Cheers,
    Mike

  • Mike

    Bryan, great review! I am a big fan of DWIN and your review proves my preference once again.

    I would like to clarify one thing about lack of HDMI for the first commenter. Since this is only a display device and there is no audio handling, HDMI is not really necessary as HDMI and DVI are exactly the same for video signal. If you have any HDMI sources, a simple HDMI-to-DVI cable solves the problem. No active adapter is necessary. And this is not specific to DWIN or any other manufacturer.

    Cheers,
    Mike

  • B.Greenway

    Hi Jason,

    The answer is yes and no I suppose. While a high quality external scaler would improve the image quality of just about any display. Dwin’s plasmaimage scaler is tuned specifically for their bundled displays.

    But in a broader sense, sure an outboard scaler would be an improvement on many displays.

  • B.Greenway

    Hi Jason,

    The answer is yes and no I suppose. While a high quality external scaler would improve the image quality of just about any display. Dwin’s plasmaimage scaler is tuned specifically for their bundled displays.

    But in a broader sense, sure an outboard scaler would be an improvement on many displays.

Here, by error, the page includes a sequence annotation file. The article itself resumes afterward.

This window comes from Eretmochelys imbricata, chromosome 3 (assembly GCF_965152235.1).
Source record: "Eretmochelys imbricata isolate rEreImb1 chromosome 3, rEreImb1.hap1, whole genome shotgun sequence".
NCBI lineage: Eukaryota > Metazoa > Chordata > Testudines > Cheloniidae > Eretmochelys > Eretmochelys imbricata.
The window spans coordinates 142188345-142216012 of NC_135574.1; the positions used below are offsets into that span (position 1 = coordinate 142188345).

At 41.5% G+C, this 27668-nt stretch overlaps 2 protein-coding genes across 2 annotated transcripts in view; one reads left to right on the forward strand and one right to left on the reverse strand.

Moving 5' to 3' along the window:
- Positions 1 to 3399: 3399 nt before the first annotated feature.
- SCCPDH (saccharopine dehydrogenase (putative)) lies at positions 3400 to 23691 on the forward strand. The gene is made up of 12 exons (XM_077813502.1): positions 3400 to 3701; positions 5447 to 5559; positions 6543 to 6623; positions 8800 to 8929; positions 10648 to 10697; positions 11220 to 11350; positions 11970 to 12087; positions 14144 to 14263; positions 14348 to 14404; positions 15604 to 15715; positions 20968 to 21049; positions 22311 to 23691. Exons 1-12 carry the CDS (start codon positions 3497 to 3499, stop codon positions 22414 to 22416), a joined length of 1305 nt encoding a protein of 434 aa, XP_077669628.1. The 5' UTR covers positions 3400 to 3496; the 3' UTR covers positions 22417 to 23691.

• Jason Tucker

    Great review, If I’d not just bought a 50″ fuji panel I’d be all over this.

    I do need something cleared up a bit. Is the fantastic picture quality because the external box is only doing the one scale to 768 or is a combination of that and the plasma?

    If it’s just the box then shouldn’t I be able (if it exists) to hook up that box to my fuji and get increased performance?

    Thanks,

  • Jason Tucker

    Great review, If I’d not just bought a 50″ fuji panel I’d be all over this.

    I do need something cleared up a bit. Is the fantastic picture quality because the external box is only doing the one scale to 768 or is a combination of that and the plasma?

    If it’s just the box then shouldn’t I be able (if it exists) to hook up that box to my fuji and get increased performance?

    Thanks,

  • westcott

    Nice review. I have been contemplating the purchase of a flat panel for the master bedroom and I may have to to see if I can audition this display.

    My only complaint is that it is not HDMI.

  • westcott

    Nice review. I have been contemplating the purchase of a flat panel for the master bedroom and I may have to to see if I can audition this display.

    My only complaint is that it is not HDMI.